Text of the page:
Sources:

    https://www.ccohs.ca/oshanswers/ergonomics/inj_prev.html

    https://www.osha.gov/SLTC/ergonomics/


    This post was posted in Company, Education

  • Bone Fuel: The Best Foods for Bone Health

    Posted on June 6, 2016 by Core Products

    By Brian Acton

    One important aspect of aging comfortably is supporting the health of your bones. Not only are strong bones important early in life as you grow, they become crucial as you age. As you get older, strong bones can slow or even prevent conditions like osteoporosis, which results in brittle bones that can easily break under low stress or impact. Women over 50 are especially susceptible to this condition, and so it’s important – whether you have osteoporosis or not – to practice a diet that strengthens your bones.

    So how do you establish the right diet? You need to eat foods that are bone fuel – that strengthen, grow, and protect your bones.

    Calcium-Rich Foods

    One of the most important elements to include in a bone-healthy diet is calcium. Calcium is one of the major building blocks of bones, and a calcium-rich diet contributes to bone strength and density, while a calcium deficiency can lead to osteoporosis.

    Dairy products are an excellent source of calcium. Milk is one of the best sources, but yogurt and cheese are also great for providing calcium.

    One common condition – lactose intolerance – can prevent many people from getting their much-needed calcium from dairy. Not to worry! There are a number of great foods that contain a good dose of calcium without containing any dairy, including:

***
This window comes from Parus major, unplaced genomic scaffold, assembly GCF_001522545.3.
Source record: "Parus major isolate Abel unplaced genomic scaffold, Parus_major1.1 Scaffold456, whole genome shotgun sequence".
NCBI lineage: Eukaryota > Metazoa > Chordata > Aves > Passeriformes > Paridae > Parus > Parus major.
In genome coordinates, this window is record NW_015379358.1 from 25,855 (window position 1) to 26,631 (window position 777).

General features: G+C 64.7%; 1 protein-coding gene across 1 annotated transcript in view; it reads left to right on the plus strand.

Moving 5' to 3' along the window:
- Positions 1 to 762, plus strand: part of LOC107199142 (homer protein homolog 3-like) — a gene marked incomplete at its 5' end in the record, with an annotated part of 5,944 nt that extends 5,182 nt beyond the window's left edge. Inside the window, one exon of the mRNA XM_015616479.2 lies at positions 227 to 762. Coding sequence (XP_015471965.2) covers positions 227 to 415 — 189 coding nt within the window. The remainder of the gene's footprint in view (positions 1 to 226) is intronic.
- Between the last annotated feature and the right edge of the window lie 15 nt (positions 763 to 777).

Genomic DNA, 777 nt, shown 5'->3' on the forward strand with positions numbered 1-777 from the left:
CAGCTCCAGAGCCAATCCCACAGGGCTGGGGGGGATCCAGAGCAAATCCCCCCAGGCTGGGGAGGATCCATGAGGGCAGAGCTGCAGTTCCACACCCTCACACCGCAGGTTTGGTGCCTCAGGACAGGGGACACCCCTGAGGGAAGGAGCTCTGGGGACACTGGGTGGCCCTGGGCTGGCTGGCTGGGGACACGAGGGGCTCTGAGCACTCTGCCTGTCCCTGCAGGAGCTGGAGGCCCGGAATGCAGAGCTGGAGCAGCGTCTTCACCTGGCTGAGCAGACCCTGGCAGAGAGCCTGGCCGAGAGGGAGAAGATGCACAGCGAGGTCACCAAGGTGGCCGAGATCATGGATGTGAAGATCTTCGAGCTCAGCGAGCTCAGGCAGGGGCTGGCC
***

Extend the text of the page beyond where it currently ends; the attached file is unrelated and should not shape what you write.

Veggies: collard greens, kale, broccoli, and turnip greens are all great sources of calcium.

    Beans: White beans are a fantastic source of calcium, and can be added to many dishes, such as pasta, chili, and hummus.

    Canned Fish: Canned salmon and sardines provide a big boost of calcium and omega 3’s, and are delicious to add to salads and other dishes.

    Vitamin D-Rich Foods

    Vitamin D helps to support calcium absorption and processes that enable bone mineralization – in other words, the processes that makes your bones dense and strong. Vitamin D also helps bones grow, and without Vitamin D bones can become thin or brittle.

    While sunshine on your skin will help you meet your Vitamin D needs, many of us need to limit our exposure to UV rays to prevent sunburn and skin cancer. In addition, we tend to stay indoors in cold winter climates – and so, food sources of Vitamin D are important as well.

    The best sources of naturally occurring vitamin D occur in fish – specifically, the meat of fatty fish such as salmon, tuna, and mackerel. Cod liver oil is a great provider of Vitamin D as well – you may have seen the supplements in the grocery store. As you move down the list of Vitamin D-containing foods, the drop-off from fish is significant – but there are many foods that come enriched with Vitamin D, such as orange juice, milk, and yogurt.

    Protein

    A well-balanced protein diet is beneficial to promoting bone health. Underweight and older Americans are often eating below the protein recommendations made by the Recommended Dietary Allowance. In contrast, the American diet is often too rich in animal-based protein.

    While the exact recommended intake is up for debate – and the role that protein plays on bone health is still debated – it is agreed that a diet of too little protein or too much protein can be harmful to bones. Foods that are rich in protein, such as meat, poultry, eggs, and dairy – can be harmful in excess. Essential to maintaining healthy protein intake is to balance these foods with fruits and vegetables.

    In Closing

    Diet is not the only way to keep your bones healthy – moderate exercise and sunlight can also go a long way towards bone health. However, diet is an extremely important factor, as it is a major source for the ingredients that help build, strengthen, and grow our bones. Making sure you get enough calcium, vitamin D, and moderate amounts of protein will help keep your bones strong and prevent or slow the onset of osteoporosis and brittle bones.